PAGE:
In the neural network, the input data is normalized (h × w) detectors readout. However, it is essentially different from images captured by cameras. For the processing of images which is measured from visible light, convolution neural networks (CNNs) are widely used30. A convolution layer is used for extracting features that are presented as localized patterns. However, due to the penetration properties of several kinds of radiation, such features are presented as global patterns, which is different from the imaging of visible light. Therefore, an updated architecture is designed for this purpose; the input data is followed by a global filtering layer with the shape (2, 64, h, w) in order to extract the global pattern. The output of this layer conveys the directional information with a size of (2, 64), which corresponds to the final output, i.e., the estimated angular distribution, with a size of (1, 64). In order to perform a pixel-to-pixel prediction of the angular distribution, a U-shape fully convolutional architecture which is similar to U-Net31 is then utilized as Fig. 1b–d shows. Noticed that the U-Net architecture was originally developed for image segmentation31. However, here the output is a 1D array, and the input is viewed as a 1D array with two channels. Thus, we accordingly set the dimension of the U-Net, as is shown in Fig. S3. Finally, the output of the final layer feeds into a softmax layer for normalization.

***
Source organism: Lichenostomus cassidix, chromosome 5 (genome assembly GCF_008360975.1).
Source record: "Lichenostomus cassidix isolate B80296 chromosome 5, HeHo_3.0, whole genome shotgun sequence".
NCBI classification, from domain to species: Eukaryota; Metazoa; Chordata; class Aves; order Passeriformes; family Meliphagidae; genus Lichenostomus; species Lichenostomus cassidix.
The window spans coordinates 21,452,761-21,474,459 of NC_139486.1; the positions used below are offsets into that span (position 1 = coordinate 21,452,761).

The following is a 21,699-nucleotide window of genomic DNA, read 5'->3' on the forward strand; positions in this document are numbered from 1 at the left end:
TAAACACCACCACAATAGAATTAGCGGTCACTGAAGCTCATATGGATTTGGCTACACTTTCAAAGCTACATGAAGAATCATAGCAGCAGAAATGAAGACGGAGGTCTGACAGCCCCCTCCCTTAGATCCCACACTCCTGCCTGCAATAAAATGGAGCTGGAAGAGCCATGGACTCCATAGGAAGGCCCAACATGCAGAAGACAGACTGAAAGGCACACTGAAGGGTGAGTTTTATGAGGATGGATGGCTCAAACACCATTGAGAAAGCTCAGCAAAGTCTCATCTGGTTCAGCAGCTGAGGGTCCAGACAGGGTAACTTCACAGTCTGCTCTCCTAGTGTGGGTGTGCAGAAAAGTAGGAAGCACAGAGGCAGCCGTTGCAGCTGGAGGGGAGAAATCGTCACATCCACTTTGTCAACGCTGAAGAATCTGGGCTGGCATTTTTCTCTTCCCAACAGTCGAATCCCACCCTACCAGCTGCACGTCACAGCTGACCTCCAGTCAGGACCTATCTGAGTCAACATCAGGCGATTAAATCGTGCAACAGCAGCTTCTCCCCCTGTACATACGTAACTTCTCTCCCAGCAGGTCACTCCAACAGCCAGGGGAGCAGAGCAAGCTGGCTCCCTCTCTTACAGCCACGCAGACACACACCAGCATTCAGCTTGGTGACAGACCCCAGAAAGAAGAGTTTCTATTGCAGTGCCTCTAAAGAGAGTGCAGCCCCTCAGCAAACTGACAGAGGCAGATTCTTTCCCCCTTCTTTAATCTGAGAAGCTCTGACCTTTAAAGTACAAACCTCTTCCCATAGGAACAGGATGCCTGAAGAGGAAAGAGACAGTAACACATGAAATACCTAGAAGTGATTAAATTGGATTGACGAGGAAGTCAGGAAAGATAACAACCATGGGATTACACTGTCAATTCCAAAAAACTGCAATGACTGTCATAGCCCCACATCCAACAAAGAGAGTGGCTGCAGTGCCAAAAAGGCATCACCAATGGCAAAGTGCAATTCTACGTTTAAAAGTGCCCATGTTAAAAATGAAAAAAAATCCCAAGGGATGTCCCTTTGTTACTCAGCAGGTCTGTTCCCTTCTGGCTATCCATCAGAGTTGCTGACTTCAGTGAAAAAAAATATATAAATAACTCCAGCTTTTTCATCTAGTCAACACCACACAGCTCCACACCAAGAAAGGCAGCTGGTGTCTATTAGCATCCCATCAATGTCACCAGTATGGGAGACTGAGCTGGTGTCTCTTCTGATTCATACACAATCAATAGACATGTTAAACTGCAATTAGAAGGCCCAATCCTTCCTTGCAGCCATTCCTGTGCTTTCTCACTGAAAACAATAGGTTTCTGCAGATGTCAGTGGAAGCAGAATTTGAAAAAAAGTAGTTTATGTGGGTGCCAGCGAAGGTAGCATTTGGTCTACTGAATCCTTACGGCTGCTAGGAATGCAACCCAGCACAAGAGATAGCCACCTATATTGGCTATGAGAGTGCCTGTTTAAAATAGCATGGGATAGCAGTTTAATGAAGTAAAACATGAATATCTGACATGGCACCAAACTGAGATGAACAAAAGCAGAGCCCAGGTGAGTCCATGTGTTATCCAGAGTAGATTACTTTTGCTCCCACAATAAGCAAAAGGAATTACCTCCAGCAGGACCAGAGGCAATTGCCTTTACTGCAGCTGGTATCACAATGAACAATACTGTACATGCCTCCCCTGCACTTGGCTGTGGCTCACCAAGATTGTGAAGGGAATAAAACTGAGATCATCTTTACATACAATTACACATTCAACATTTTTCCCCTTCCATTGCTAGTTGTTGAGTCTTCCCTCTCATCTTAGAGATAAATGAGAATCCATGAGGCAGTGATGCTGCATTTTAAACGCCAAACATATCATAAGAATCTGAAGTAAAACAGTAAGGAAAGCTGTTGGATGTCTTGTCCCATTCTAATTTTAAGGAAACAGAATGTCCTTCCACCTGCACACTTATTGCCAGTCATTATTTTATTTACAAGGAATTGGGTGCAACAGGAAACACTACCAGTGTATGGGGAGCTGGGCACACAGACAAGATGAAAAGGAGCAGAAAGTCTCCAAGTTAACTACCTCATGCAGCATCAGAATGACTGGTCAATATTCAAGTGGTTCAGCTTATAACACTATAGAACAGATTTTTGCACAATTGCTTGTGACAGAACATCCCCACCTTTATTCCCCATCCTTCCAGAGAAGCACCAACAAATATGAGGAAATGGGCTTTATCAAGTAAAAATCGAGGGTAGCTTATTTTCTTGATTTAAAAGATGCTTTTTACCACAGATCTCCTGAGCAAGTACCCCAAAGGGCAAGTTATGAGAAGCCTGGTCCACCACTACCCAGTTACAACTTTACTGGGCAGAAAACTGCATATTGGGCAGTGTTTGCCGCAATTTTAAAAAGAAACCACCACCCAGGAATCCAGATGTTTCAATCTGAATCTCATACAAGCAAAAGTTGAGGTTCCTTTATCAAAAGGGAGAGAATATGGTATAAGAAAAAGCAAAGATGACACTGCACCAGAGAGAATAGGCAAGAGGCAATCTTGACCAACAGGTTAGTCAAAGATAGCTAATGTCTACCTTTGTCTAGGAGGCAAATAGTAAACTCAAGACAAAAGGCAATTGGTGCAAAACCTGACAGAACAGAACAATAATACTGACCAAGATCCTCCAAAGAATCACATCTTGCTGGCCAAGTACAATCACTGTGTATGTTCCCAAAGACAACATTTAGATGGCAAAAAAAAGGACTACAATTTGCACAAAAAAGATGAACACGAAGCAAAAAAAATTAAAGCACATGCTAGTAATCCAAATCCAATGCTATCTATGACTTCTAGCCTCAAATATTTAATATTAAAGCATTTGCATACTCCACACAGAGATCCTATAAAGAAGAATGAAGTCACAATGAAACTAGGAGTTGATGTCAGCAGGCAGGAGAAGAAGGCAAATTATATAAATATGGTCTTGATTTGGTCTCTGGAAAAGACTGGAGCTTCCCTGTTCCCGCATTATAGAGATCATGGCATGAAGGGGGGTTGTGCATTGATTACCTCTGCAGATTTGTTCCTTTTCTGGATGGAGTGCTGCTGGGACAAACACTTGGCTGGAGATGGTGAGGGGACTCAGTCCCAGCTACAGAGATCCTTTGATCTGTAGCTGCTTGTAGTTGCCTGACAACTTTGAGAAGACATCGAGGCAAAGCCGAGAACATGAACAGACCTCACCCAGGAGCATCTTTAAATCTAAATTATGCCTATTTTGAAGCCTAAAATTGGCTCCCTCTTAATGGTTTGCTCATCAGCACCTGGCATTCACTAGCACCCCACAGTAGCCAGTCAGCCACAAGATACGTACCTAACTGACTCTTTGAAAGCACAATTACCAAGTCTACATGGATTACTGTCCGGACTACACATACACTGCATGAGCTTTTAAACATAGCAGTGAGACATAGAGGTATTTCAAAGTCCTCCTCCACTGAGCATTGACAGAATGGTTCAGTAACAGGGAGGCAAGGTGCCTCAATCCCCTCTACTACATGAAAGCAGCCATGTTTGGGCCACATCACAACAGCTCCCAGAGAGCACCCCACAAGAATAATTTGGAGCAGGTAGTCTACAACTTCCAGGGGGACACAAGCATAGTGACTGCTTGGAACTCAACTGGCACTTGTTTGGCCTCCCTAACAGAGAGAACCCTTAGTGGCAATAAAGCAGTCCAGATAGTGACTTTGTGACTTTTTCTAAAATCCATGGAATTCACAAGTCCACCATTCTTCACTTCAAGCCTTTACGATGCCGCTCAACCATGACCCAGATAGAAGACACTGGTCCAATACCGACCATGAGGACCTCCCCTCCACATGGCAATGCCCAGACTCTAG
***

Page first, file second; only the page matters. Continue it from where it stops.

In order to represent the distributional similarity between the predicted and target distribution, Wasserstein distance is proposed to be used as the loss function. It is a distance function on a given metric space between two probability distributions. As this metric is an analogy of the minimum cost required to move a pile of earth into the other, it is also known as the earth mover’s distance32,33,34. The Wasserstein loss function is given by:

$$W=\mathop{\min }\limits_{\pi (i,j)}\mathop{\sum }\limits_{i}^{n}\mathop{\sum }\limits_{j}^{n}\pi (i,j)C(i,j)$$
$$\begin{array}{rrr}\,{{\mbox{subject to}}}\,\quad \pi (i,j)\ge 0,&&\forall i,j\in [1,N]\\ \mathop{\sum}\limits_{j}\pi (i,j)\le {y}_{i},&&\forall i\in [1,N]\\ \mathop{\sum}\limits_{i}\pi (i,j)\le {\hat{y}}_{j},&&\forall j\in [1,N]\\ \mathop{\sum}\limits_{i}\mathop{\sum}\limits_{j}\pi (i,j)=1&&\end{array}$$

where π(i, j) is the transport policy which represents the mass to be transferred from state i to state j, yi is the ground truth of the normalized angular distribution, \(\hat{{y}_{i}}\) is the estimated angular distribution. C(i, j) is the cost matrix representing the cost of moving unit mass from state i to j. Our work is in a cyclic case and uses the following form:

$$C(i,j)={\min (| i-j|,| \, j+n-i|,| i+n-j| )}^{l}$$

An algorithm is developed to calculate the cyclic Wasserstein distance, as is shown in Algorithm 1. Particularly, the cyclic case is unrolled into an ordered case. The ring is split into a line at n different units and obtain n different distributions. The cost matrix in the cyclic and ordered cases. The Wasserstein distance could be computed in closed form33,35:

$$W(p,t)={\left(\frac{1}{n}\right)}^{\frac{1}{l}}{\parallel CDF(p)-CDF(t)\parallel }_{l}$$